When I started the hacker test, CPF reported the attempted outbound access and I blocked it. Despite external access being denied, the test sat waiting for a response from my security software.
2 out of 2 and their software didn’t appear to be clever enough to detect when things weren’t running the way they expected it to.
IMHO, I would place too much trust on this test suite. Others with more horsepower under their hairline may care to retest and prove me wrong, but two primary failures and a dislike of forced marketing lead me to dump this, post haste.
Neither of these produce their own anti virus or security products so they should not be slanted one way or the other towards a particular firewall. Matousec is an advanced network security analysis firm and firewallleaktester.com has what is probably the most comprehensive collection of firewall leak testing utilities freely available.
They are both a good starting point.
One small point, you may read on the Matousec web site that they do not feel that CPF (and all other windows based firewalls) provides an adequate level of protection. The results of their testing cannot be disputed, but their opinion that no firewall is good enough, IMHO, just doesn’t wash.
This is just my opinion, please form your own, based on reading the Matousec site info and the postings (both for and against) on this and other forums. Ultimately it comes down to personal choice based on knowledge and nothing beats knowledge.
I accept that the folk at pc-st.com site have to survive and “advertise” to do so, but simply knock uninvited items straight into touch.
The two sites you mention were my first points of call, due to following the Leak Test threads from CPF Forums. I liked the lack of in your face “sales” presence and you have to dig a little to find out what they are selling.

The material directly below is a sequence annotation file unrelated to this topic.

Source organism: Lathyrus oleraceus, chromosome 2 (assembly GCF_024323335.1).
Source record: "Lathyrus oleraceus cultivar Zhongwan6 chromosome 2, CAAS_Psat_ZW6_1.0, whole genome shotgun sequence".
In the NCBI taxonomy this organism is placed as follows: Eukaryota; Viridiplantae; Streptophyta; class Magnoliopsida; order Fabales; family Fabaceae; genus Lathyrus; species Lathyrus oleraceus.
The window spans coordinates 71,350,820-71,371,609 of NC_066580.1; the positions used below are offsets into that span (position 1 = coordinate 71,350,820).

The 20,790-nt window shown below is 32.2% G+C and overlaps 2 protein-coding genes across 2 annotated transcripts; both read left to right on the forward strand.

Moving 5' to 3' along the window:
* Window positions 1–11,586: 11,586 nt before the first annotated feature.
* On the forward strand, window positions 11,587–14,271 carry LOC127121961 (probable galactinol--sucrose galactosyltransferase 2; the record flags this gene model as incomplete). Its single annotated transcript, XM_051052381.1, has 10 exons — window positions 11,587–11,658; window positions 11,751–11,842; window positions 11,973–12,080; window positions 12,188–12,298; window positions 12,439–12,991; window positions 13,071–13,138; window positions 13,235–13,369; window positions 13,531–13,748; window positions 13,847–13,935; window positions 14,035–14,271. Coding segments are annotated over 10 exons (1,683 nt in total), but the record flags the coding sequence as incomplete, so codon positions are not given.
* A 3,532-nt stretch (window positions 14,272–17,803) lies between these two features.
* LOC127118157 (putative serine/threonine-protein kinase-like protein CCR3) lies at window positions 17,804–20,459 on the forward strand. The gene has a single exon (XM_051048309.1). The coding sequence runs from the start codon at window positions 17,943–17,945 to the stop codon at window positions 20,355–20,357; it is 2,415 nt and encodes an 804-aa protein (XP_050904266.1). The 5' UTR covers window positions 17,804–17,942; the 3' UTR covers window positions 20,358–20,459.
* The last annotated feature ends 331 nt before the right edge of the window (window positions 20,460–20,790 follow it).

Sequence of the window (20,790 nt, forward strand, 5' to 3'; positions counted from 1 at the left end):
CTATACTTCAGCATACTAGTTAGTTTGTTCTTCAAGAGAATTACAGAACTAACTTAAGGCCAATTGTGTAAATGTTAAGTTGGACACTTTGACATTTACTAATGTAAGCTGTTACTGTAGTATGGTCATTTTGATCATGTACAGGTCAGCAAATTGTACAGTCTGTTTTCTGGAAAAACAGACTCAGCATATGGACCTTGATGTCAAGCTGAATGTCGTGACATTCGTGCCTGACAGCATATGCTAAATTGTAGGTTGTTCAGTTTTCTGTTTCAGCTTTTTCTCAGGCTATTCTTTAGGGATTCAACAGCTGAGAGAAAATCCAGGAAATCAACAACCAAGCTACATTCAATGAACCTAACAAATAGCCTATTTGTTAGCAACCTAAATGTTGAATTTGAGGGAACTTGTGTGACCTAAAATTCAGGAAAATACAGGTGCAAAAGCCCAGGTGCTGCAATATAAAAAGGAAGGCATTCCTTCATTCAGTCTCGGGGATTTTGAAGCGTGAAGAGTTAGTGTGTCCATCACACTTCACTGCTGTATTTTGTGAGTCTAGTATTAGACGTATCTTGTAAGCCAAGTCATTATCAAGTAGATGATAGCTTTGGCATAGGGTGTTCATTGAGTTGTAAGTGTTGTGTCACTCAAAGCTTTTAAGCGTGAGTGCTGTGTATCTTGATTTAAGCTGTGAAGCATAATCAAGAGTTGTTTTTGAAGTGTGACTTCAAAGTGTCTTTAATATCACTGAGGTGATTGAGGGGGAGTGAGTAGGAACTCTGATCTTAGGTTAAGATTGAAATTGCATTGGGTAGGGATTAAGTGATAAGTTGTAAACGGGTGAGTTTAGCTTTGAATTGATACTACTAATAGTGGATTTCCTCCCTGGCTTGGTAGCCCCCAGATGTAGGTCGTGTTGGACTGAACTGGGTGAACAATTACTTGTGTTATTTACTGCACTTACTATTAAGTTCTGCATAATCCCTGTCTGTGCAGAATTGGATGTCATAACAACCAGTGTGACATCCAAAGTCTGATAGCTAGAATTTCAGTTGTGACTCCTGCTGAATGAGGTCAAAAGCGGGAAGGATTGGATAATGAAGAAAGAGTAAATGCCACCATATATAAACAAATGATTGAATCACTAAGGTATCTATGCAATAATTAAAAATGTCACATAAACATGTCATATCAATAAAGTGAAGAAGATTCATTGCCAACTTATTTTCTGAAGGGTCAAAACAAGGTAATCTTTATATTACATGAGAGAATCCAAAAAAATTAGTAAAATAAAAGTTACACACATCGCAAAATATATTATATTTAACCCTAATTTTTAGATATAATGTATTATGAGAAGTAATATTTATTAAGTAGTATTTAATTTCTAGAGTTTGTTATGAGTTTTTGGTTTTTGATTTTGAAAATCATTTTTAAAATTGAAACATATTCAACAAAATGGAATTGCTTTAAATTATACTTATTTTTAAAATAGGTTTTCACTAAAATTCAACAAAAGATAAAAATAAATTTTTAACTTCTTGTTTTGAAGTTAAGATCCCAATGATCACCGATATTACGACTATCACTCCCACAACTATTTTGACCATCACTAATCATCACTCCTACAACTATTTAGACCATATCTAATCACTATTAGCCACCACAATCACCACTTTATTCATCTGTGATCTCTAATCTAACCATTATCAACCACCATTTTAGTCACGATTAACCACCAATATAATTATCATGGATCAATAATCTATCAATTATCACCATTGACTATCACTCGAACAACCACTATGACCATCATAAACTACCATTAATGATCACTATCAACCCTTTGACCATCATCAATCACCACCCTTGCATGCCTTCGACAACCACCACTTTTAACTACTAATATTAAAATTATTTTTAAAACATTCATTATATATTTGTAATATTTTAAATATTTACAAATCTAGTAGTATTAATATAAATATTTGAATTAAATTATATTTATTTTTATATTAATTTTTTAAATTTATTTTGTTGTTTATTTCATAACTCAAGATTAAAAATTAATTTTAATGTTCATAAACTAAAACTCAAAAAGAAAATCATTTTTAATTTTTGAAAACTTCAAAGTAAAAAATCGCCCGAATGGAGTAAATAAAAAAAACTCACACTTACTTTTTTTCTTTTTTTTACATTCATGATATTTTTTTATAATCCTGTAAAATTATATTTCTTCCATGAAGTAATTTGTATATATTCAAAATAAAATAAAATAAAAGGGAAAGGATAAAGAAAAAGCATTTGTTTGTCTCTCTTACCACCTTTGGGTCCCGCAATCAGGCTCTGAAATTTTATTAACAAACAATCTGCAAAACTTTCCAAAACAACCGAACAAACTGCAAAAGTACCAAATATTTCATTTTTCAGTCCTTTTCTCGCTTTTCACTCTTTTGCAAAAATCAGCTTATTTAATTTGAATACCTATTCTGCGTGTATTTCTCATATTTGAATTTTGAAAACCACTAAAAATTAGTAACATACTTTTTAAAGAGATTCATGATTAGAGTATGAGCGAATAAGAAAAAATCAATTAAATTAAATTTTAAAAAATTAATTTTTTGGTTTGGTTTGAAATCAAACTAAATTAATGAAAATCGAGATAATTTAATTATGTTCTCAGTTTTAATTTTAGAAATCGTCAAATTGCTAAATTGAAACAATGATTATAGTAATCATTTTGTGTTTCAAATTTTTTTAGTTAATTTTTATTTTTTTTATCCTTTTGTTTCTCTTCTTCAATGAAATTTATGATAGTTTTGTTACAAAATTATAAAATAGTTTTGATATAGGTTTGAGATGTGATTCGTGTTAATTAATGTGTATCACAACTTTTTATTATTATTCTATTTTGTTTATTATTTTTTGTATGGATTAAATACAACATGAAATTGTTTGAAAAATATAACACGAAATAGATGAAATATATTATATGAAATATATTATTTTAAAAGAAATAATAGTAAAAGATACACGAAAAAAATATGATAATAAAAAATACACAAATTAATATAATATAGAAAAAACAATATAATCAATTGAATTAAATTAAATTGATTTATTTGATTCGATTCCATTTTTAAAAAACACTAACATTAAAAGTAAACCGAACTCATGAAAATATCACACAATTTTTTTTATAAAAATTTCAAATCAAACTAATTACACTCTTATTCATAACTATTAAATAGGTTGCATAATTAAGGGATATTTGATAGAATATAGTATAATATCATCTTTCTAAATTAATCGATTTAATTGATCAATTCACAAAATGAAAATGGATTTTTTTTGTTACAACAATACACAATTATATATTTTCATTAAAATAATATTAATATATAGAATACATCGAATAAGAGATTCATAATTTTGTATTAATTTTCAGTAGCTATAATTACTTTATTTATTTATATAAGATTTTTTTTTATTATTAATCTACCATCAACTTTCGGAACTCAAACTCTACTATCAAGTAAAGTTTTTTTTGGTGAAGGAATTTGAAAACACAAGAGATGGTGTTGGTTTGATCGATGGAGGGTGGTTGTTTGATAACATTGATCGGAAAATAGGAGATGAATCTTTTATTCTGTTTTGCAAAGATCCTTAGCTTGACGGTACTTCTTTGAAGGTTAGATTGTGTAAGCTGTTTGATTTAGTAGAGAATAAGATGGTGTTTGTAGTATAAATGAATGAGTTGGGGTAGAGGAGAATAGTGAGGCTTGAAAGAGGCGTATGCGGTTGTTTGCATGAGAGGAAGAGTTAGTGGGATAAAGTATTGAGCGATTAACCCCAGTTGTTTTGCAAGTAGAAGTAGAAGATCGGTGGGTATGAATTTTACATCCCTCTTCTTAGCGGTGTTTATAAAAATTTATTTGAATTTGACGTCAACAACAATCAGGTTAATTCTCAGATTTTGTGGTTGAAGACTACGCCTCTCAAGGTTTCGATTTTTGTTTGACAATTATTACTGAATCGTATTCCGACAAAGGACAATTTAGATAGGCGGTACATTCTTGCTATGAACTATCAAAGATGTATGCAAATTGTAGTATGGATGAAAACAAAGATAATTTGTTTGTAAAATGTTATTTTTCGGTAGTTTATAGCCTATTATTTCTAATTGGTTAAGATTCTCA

Perhaps their marketing ploy is to encourage ALL Firewall producers to purchase the Full Test Results they have on offer, although I cannot imagine that the report/s would correct all the “apparent” ills of the respective programs.
My first reaction on reading the item regarding how “poor” CPF was filled me with dismay, following after the glowing Leak Test Results it seemed like a ■■■■ a little below the belt. I can live with the level of protection afforded by CPF, especially combined with my other layers of protection.
It is a tad noisy and warm in my control room now, so the next course of action is to gain better understanding and take control of these programs [sizable learning curve coming up], then consider dropping a layer.
The problem with many of these ‘security tests’ that are tied in with a particular security application is that they are prone to find security holes that a cynic may say are dubiously designed to promote their own software.They often show up failings that aren’t really there in a real world situation.
These can seem alarming to the average person testing their security.Running Comodo PF,NOD32 and PrevX 1 you have a very high level of protection against 99% of the threats you’re likely to actually face during normal surfing.